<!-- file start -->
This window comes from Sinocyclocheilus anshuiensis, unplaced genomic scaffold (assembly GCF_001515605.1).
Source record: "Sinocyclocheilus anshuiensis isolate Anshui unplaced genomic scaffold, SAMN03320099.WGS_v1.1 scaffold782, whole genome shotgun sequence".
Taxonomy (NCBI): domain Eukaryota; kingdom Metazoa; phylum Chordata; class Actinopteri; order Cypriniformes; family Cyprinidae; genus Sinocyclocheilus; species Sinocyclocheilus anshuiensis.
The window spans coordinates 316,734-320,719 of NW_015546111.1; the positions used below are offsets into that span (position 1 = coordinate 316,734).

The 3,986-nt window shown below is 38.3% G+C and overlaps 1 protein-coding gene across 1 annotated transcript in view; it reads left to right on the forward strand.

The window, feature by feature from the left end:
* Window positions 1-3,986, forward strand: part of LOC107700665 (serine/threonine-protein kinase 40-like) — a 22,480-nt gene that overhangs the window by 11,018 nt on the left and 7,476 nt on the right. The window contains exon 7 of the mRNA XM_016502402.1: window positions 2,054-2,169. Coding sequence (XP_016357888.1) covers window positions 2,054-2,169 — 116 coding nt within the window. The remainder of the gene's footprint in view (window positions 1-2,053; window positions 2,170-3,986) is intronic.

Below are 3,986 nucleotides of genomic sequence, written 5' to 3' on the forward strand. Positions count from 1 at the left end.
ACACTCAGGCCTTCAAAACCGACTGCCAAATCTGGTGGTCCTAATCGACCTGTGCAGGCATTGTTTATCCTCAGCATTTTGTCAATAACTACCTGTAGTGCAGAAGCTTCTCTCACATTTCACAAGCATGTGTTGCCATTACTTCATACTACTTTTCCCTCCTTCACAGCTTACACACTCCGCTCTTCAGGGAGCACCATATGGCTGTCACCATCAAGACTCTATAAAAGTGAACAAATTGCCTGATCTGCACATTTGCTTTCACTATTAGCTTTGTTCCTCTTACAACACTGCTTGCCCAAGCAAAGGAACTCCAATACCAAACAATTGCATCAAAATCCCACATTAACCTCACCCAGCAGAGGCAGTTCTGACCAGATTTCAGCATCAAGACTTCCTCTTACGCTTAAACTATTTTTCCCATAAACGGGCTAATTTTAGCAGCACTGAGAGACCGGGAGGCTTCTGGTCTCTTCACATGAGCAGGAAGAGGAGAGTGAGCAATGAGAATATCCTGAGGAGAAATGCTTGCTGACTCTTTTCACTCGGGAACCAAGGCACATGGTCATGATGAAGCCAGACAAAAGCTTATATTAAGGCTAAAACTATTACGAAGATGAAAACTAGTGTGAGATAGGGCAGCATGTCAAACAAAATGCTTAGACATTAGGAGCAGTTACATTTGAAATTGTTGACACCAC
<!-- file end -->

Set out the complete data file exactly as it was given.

This window comes from Sinocyclocheilus anshuiensis, unplaced genomic scaffold (assembly GCF_001515605.1).
Source record: "Sinocyclocheilus anshuiensis isolate Anshui unplaced genomic scaffold, SAMN03320099.WGS_v1.1 scaffold782, whole genome shotgun sequence".
Taxonomy (NCBI): domain Eukaryota; kingdom Metazoa; phylum Chordata; class Actinopteri; order Cypriniformes; family Cyprinidae; genus Sinocyclocheilus; species Sinocyclocheilus anshuiensis.
The window spans coordinates 316,734-320,719 of NW_015546111.1; the positions used below are offsets into that span (position 1 = coordinate 316,734).

The 3,986-nt window shown below is 38.3% G+C and overlaps 1 protein-coding gene across 1 annotated transcript in view; it reads left to right on the forward strand.

The window, feature by feature from the left end:
* Window positions 1-3,986, forward strand: part of LOC107700665 (serine/threonine-protein kinase 40-like) — a 22,480-nt gene that overhangs the window by 11,018 nt on the left and 7,476 nt on the right. The window contains exon 7 of the mRNA XM_016502402.1: window positions 2,054-2,169. Coding sequence (XP_016357888.1) covers window positions 2,054-2,169 — 116 coding nt within the window. The remainder of the gene's footprint in view (window positions 1-2,053; window positions 2,170-3,986) is intronic.

Below are 3,986 nucleotides of genomic sequence, written 5' to 3' on the forward strand. Positions count from 1 at the left end.
ACACTCAGGCCTTCAAAACCGACTGCCAAATCTGGTGGTCCTAATCGACCTGTGCAGGCATTGTTTATCCTCAGCATTTTGTCAATAACTACCTGTAGTGCAGAAGCTTCTCTCACATTTCACAAGCATGTGTTGCCATTACTTCATACTACTTTTCCCTCCTTCACAGCTTACACACTCCGCTCTTCAGGGAGCACCATATGGCTGTCACCATCAAGACTCTATAAAAGTGAACAAATTGCCTGATCTGCACATTTGCTTTCACTATTAGCTTTGTTCCTCTTACAACACTGCTTGCCCAAGCAAAGGAACTCCAATACCAAACAATTGCATCAAAATCCCACATTAACCTCACCCAGCAGAGGCAGTTCTGACCAGATTTCAGCATCAAGACTTCCTCTTACGCTTAAACTATTTTTCCCATAAACGGGCTAATTTTAGCAGCACTGAGAGACCGGGAGGCTTCTGGTCTCTTCACATGAGCAGGAAGAGGAGAGTGAGCAATGAGAATATCCTGAGGAGAAATGCTTGCTGACTCTTTTCACTCGGGAACCAAGGCACATGGTCATGATGAAGCCAGACAAAAGCTTATATTAAGGCTAAAACTATTACGAAGATGAAAACTAGTGTGAGATAGGGCAGCATGTCAAACAAAATGCTTAGACATTAGGAGCAGTTACATTTGAAATTGTTGACACCAC